Thursday, December 4, 2014

Reading XML with PowerShell

Here is an example of accessing XML data via PowerShell:

Script:
$xmlDocument = [xml] @"
<catalog>
   <book id="101">
      <author>Author1</author>
      <title>Title1</title>
      <genre>Genere1</genre>
      <price>45.95</price>
      <publish_date>2000-10-01</publish_date>
      <description>This is a description1.</description>
   </book>
   <book id="101">
      <author>Author2</author>
      <title>Title2</title>
      <genre>Genere2</genre>
      <price>75.99</price>
      <publish_date>1998-7-15</publish_date>
      <description>This is a description2.</description>
   </book>
</catalog>
"@

$xmlDocument.catalog.book | Select-Object -Property author, title, price

Result:
PS C:\Users\tnaveed\Desktop> C:\Users\tnaveed\Desktop\CheckUser.ps1

author                         title                         price                        
------                         -----                         -----                        
Author1                        Title1                        45.95                        
Author2                        Title2                        75.99                        

Wednesday, December 3, 2014

Wednesday, November 5, 2014

SSIS - Remove Rows with Null Values

Scenario:
I was importing a CSV file with two columns (GPID, MemberOf) in a SSIS package when I found that GPID column might have null values and I don't need the entire row in my output if the GPID is null.

Solution:
One solution is to handle it via Script but why write code when Conditional Split is available.



Conditional Split has function ISNULL([Column Name]) which takes Column name to check if its null or not and returns the output if condition meets.

Wednesday, October 22, 2014

SQL Server Integration Service - NULL Values

Scenario:
I had a scenario where I will get the AD export in CSV format with two columns (samaccountname, GUID) and I had to check if the GUID is null then put the value "0" instead of null value.

Solution:
1. Load the CSV file into SSIS project
2. Make data connection.
3. Add the script component.

4. Edit the Script and overwrite the following function:
public override void Input0_ProcessInputRow(Input0Buffer Row)
{
    if (Row.GUID_Input.Length > 0)
    {
        Row.GUID_Output = Row.GUID_Input;
    }
    else
    {
        Row.GUID_Output = "0";
    }

}

Wednesday, October 15, 2014

Export AD Users from a Group via PowerShell

I have to write this script recenely to export user and their few properties via PowerShell.
Import-Module ActiveDirectory

$ADGroup = "GroupName"
write-host "Accessing all users from group:" $ADGroup
Get-ADGroupMember -identity $ADGroup -recursive | select distinguishedName,name | Export-csv -path C:\Temp\users.csv -NoTypeInformation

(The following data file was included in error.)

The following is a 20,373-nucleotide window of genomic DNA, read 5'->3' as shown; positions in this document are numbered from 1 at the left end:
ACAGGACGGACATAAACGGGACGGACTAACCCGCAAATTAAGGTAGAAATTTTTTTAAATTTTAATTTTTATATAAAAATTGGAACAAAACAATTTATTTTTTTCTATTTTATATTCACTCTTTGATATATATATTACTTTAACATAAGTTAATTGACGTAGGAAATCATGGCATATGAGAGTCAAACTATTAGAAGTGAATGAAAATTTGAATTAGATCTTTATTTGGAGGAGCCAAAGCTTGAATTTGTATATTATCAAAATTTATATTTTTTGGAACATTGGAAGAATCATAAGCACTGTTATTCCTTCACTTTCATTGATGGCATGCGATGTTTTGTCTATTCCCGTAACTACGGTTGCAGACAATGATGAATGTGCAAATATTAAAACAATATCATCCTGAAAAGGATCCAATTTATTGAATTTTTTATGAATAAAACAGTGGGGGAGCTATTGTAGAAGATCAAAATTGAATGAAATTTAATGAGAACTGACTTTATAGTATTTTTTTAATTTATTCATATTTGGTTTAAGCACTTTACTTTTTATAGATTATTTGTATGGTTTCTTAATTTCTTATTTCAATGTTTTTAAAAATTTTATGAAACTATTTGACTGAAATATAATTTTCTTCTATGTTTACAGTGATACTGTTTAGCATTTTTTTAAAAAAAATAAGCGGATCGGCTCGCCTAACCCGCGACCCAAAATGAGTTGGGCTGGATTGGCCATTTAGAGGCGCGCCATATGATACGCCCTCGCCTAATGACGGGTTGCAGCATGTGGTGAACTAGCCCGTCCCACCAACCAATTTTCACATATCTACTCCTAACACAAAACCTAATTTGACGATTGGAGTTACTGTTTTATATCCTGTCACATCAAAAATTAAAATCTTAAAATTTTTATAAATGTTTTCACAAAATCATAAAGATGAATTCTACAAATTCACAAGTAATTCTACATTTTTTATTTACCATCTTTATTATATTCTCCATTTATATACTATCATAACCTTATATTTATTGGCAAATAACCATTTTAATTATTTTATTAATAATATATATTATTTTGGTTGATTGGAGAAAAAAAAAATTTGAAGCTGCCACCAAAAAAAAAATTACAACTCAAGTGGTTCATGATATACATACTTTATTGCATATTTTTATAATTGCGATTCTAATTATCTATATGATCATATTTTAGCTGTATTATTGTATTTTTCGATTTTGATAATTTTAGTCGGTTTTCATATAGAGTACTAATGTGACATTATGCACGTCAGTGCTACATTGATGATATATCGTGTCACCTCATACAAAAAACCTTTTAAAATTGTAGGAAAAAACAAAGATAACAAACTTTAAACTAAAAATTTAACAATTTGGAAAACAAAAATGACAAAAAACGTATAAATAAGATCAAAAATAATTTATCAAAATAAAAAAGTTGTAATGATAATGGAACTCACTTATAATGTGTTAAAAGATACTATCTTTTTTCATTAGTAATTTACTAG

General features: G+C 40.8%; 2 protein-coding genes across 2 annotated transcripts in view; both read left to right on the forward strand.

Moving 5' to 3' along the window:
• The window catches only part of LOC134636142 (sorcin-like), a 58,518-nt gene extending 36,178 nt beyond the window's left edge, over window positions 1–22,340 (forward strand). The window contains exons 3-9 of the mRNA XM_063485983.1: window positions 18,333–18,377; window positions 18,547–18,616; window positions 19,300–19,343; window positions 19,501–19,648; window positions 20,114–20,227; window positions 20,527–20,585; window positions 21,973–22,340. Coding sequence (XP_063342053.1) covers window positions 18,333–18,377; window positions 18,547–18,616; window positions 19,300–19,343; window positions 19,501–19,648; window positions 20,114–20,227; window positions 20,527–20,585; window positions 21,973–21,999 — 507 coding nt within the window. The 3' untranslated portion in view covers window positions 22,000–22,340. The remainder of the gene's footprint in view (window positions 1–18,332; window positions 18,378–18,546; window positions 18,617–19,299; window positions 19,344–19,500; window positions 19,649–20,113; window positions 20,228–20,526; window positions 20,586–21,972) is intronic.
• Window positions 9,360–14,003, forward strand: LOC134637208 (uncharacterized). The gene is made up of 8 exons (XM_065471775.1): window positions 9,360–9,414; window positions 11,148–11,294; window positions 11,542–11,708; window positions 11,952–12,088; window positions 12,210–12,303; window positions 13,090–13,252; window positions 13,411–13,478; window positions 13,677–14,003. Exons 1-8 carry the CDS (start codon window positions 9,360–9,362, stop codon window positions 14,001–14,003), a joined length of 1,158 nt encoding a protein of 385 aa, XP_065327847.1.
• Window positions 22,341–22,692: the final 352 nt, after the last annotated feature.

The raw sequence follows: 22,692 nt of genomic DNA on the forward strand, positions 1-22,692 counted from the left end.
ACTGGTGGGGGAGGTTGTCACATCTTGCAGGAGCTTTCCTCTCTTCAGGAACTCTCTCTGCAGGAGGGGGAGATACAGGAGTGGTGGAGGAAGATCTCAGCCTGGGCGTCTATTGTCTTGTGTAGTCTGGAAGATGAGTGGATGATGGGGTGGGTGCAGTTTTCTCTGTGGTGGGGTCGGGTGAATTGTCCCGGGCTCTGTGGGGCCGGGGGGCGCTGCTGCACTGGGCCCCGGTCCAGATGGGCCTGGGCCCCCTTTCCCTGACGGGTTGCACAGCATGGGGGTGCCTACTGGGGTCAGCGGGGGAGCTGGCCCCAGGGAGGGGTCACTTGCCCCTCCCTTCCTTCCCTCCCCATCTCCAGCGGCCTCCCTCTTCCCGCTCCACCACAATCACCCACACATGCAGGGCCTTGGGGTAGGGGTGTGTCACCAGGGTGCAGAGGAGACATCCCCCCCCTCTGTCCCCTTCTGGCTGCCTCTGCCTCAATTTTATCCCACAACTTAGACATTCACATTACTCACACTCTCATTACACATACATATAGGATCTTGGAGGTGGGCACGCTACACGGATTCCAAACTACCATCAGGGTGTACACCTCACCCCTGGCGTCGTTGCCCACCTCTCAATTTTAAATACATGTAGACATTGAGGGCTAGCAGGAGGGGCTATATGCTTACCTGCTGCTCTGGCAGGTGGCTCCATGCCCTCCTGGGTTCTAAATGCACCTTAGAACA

write-host "Done."

Watch For:
You might see the following error:
Get-ADGroupMember : The size limit for this request was exceeded

Reason:
Default number of objects returned from AD are limited to 5,000 by default.

Resolution: Open the config file for ADWS
C:\Windows\ADWS\Microsoft.ActiveDirectory.WebServices.exe.config
and add the following line under <appsettings> tag
<add key="MaxGroupOrMemberEntries" value="25000">

Real Work Happens Here

Yup...Real work happens here.

Tuesday, October 14, 2014

SharePoint 2007 - Delete Global Navigation using PowerShell

Scenario:
Recently support team at my client found out that for some reason too many links (more than 1000) got created under a heading node in the Global Navigation in one of our SharePoint 2007 portals and it is making the whole site collection slow.

When I try to delete the group node from the UI, it gets deleted but the child nodes become the parent nodes. Funny....but not so funny when it is in production environment. So I wrote following the script in Powershell 2.0 for SharePoint 2007 to kill the parent node (and it will automatically delete all the child nodes under it).

Solution:
[System.Reflection.Assembly]::LoadWithPartialName(“Microsoft.Sharepoint”)

$siteURL = "https://sharepoint2007portal"
$spSite = new-object Microsoft.Sharepoint.SPSite($siteUrl)
$spWeb = $spSite.RootWeb

Foreach($node in ($spWeb.Navigation.TopNavigationBar))
{
    
    if ($node.Title -eq "MyHeading")
    {
        write-host "Node: " $node.Title

        //this will delete the node and its child
        $node.Delete() 

        write-host "Deleted successfully."
    }
    
}
$spWeb.Dispose() 

write-host "Done."

Friday, October 3, 2014

Content Approval on Multiple Lists

Scenario:
One of my colleague wanted to activate the Content Approval on a couple of lists and libraries within a site and we know that going to the settings of 25 libraries for the same setting is easy but a pain.